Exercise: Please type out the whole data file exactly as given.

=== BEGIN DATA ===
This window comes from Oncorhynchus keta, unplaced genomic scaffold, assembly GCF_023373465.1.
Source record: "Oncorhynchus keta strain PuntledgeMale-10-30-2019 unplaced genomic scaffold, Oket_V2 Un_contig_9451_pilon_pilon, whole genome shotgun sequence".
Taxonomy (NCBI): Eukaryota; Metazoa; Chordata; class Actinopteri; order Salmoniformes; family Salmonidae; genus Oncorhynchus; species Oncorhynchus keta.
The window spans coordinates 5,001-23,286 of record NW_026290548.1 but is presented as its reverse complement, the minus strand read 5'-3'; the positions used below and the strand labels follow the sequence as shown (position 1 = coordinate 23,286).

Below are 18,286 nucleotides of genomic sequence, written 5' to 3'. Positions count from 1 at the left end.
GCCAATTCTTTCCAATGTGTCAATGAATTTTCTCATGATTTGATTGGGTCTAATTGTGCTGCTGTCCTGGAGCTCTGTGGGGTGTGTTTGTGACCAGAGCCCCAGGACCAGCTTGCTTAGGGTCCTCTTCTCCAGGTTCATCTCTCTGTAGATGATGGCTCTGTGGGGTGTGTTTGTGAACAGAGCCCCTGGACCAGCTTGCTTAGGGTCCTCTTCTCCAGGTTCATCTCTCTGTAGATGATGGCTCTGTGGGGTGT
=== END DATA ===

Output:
This window comes from Oncorhynchus keta, unplaced genomic scaffold, assembly GCF_023373465.1.
Source record: "Oncorhynchus keta strain PuntledgeMale-10-30-2019 unplaced genomic scaffold, Oket_V2 Un_contig_9451_pilon_pilon, whole genome shotgun sequence".
Taxonomy (NCBI): Eukaryota; Metazoa; Chordata; class Actinopteri; order Salmoniformes; family Salmonidae; genus Oncorhynchus; species Oncorhynchus keta.
The window spans coordinates 5,001-23,286 of record NW_026290548.1 but is presented as its reverse complement, the minus strand read 5'-3'; the positions used below and the strand labels follow the sequence as shown (position 1 = coordinate 23,286).

Below are 18,286 nucleotides of genomic sequence, written 5' to 3'. Positions count from 1 at the left end.
GCCAATTCTTTCCAATGTGTCAATGAATTTTCTCATGATTTGATTGGGTCTAATTGTGCTGCTGTCCTGGAGCTCTGTGGGGTGTGTTTGTGACCAGAGCCCCAGGACCAGCTTGCTTAGGGTCCTCTTCTCCAGGTTCATCTCTCTGTAGATGATGGCTCTGTGGGGTGTGTTTGTGAACAGAGCCCCTGGACCAGCTTGCTTAGGGTCCTCTTCTCCAGGTTCATCTCTCTGTAGATGATGGCTCTGTGGGGTGT